Too much of anything can backfire, and that applies to healthy habits as well like exercise. An Australian best-selling author explained that going too hard at the gym may be harmful to people undergoing weight management as it causes more stress on the body. This stress prevents fat from burning.
As a nutritionist, Jessica Sepel would see clients who exercised twice a day but still couldn't lose weight. According to her, she used to be a fad dieter like them who had the tendency to over-exercise. One day, she reduced her exercises and regained her energy.
Sepel now tells her clients to cut back on intense exercises such as running and boot-camp in favor of more restorative exercises such as yoga, Pilates, and brisk walking. Those who heeded her advice felt refreshed in the morning rather than tired from exercising. More importantly, they lost weight.
The reason behind this is that the cortisol level spikes every time a person is stressed out. "Remember, your body doesn't know the difference between exercise stress and normal stress," she explained. High cortisol, regardless of the stress that caused it, makes it hard for the body to burn off fat.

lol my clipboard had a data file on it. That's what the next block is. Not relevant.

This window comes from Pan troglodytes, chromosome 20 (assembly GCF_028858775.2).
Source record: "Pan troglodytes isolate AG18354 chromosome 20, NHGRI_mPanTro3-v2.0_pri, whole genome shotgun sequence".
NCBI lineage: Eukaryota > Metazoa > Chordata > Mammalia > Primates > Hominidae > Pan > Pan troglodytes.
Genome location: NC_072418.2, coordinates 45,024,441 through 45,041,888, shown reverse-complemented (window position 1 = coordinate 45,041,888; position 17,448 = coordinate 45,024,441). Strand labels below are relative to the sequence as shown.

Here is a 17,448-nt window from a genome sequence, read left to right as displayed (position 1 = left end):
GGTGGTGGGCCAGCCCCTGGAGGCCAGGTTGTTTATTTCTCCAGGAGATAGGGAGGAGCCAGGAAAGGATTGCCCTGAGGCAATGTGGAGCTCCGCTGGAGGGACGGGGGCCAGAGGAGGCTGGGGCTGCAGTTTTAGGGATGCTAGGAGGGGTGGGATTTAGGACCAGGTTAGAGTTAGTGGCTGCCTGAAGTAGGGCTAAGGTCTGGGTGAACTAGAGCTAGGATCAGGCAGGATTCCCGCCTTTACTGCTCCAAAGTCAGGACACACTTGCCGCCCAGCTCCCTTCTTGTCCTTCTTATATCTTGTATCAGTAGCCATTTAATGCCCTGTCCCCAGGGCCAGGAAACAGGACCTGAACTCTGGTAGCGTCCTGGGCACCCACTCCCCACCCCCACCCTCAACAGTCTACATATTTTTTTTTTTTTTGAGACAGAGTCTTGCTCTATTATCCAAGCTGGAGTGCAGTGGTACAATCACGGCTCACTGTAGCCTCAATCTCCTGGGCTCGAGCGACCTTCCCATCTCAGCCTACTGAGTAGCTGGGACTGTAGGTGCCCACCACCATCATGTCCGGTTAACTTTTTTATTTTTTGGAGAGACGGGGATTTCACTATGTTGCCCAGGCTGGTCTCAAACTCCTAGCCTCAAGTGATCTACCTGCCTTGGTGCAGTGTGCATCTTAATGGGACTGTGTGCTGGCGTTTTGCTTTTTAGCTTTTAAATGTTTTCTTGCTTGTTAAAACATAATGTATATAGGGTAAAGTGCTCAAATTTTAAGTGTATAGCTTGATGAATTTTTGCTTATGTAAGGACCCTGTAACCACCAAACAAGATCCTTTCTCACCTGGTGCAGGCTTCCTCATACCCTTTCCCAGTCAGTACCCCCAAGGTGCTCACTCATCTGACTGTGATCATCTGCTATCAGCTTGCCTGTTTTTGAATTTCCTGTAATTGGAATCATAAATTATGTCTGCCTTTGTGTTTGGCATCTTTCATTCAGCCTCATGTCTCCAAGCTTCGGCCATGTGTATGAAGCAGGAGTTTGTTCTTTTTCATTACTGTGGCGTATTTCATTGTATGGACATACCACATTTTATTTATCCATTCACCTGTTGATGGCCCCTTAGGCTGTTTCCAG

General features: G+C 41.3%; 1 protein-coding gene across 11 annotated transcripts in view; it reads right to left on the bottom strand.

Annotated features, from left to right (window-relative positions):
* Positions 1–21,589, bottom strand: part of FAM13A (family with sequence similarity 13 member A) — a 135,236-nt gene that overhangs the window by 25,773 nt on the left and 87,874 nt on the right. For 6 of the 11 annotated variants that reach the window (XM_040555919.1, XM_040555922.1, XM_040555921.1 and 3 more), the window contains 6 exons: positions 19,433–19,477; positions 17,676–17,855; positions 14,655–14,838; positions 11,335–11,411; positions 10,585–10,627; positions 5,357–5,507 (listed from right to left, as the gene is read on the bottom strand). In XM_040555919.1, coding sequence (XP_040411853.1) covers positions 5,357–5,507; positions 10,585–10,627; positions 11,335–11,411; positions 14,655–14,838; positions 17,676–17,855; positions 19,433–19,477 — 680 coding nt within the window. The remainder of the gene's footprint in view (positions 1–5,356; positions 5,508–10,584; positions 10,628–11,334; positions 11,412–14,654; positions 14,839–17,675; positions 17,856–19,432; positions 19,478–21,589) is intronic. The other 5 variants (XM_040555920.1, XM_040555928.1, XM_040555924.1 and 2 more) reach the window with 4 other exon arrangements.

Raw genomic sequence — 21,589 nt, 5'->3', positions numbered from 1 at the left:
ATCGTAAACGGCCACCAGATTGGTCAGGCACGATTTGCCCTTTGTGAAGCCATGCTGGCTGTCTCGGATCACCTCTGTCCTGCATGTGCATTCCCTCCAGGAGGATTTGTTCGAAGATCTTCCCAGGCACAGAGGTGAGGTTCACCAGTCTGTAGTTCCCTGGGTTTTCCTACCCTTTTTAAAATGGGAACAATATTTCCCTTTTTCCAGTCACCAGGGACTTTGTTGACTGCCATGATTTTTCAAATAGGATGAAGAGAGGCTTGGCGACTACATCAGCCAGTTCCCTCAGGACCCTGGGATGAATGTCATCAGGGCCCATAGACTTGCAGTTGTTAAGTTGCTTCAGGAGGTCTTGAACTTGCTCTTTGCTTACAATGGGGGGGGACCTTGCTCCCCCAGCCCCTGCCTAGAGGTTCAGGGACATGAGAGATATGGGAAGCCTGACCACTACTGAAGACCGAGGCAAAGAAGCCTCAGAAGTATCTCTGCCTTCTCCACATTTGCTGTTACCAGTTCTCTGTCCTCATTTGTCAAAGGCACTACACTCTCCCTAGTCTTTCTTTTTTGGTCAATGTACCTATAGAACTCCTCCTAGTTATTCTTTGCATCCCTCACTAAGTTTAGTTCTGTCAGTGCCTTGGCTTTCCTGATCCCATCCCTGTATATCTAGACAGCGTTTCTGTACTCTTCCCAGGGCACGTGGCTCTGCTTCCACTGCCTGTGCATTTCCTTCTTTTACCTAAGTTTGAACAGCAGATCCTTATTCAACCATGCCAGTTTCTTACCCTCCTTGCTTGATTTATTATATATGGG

"I encourage you to let go of the guilt you're feeling around exercise, and not put the pressure on yourself to be exercising every day, perfectly and intensely," she told followers of her video blog. She recommended half-hour daily exercises instead. "Maybe two sessions of interval and high intensity training per week and lots of yoga, Pilates and walking seems to be what works."
Sepel's observation on intense exercise is shared by a 2015 study which found that those who engage in intensive running had the same risk of dying as those who hardly exercised at all. What surprised the researchers, tough, was that even moderate runners had a 66 percent mortality risk. They suggest that slow running is the best exercise.